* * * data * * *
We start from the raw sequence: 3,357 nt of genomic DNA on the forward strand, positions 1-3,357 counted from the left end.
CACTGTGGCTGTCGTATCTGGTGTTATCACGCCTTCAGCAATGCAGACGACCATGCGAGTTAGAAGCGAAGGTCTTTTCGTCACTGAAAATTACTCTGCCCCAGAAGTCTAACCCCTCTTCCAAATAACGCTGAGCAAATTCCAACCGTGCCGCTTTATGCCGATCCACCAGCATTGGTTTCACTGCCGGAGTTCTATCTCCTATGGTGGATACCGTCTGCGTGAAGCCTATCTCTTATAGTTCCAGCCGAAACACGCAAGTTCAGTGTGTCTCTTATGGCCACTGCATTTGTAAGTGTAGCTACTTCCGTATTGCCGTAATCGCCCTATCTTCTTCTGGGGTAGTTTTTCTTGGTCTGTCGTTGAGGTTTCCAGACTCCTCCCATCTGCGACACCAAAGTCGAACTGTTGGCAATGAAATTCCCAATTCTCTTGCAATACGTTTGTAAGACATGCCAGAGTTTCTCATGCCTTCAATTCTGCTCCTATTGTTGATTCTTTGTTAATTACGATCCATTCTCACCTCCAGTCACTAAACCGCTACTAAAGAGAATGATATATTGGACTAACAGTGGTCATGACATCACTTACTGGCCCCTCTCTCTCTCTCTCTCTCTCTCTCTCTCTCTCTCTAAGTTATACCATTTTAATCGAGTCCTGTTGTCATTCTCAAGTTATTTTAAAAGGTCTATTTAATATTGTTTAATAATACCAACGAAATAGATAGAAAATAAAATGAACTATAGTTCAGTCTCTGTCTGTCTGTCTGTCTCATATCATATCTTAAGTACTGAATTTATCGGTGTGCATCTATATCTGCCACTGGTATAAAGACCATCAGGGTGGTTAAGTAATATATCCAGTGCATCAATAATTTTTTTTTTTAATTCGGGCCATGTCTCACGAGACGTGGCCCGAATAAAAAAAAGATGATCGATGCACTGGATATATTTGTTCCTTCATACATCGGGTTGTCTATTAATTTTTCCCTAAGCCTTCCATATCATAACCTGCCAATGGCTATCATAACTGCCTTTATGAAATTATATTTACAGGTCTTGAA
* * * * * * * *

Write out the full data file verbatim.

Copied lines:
We start from the raw sequence: 3,357 nt of genomic DNA on the forward strand, positions 1-3,357 counted from the left end.
CACTGTGGCTGTCGTATCTGGTGTTATCACGCCTTCAGCAATGCAGACGACCATGCGAGTTAGAAGCGAAGGTCTTTTCGTCACTGAAAATTACTCTGCCCCAGAAGTCTAACCCCTCTTCCAAATAACGCTGAGCAAATTCCAACCGTGCCGCTTTATGCCGATCCACCAGCATTGGTTTCACTGCCGGAGTTCTATCTCCTATGGTGGATACCGTCTGCGTGAAGCCTATCTCTTATAGTTCCAGCCGAAACACGCAAGTTCAGTGTGTCTCTTATGGCCACTGCATTTGTAAGTGTAGCTACTTCCGTATTGCCGTAATCGCCCTATCTTCTTCTGGGGTAGTTTTTCTTGGTCTGTCGTTGAGGTTTCCAGACTCCTCCCATCTGCGACACCAAAGTCGAACTGTTGGCAATGAAATTCCCAATTCTCTTGCAATACGTTTGTAAGACATGCCAGAGTTTCTCATGCCTTCAATTCTGCTCCTATTGTTGATTCTTTGTTAATTACGATCCATTCTCACCTCCAGTCACTAAACCGCTACTAAAGAGAATGATATATTGGACTAACAGTGGTCATGACATCACTTACTGGCCCCTCTCTCTCTCTCTCTCTCTCTCTCTCTCTCTCTCTAAGTTATACCATTTTAATCGAGTCCTGTTGTCATTCTCAAGTTATTTTAAAAGGTCTATTTAATATTGTTTAATAATACCAACGAAATAGATAGAAAATAAAATGAACTATAGTTCAGTCTCTGTCTGTCTGTCTGTCTCATATCATATCTTAAGTACTGAATTTATCGGTGTGCATCTATATCTGCCACTGGTATAAAGACCATCAGGGTGGTTAAGTAATATATCCAGTGCATCAATAATTTTTTTTTTTAATTCGGGCCATGTCTCACGAGACGTGGCCCGAATAAAAAAAAGATGATCGATGCACTGGATATATTTGTTCCTTCATACATCGGGTTGTCTATTAATTTTTCCCTAAGCCTTCCATATCATAACCTGCCAATGGCTATCATAACTGCCTTTATGAAATTATATTTACAGGTCTTGAA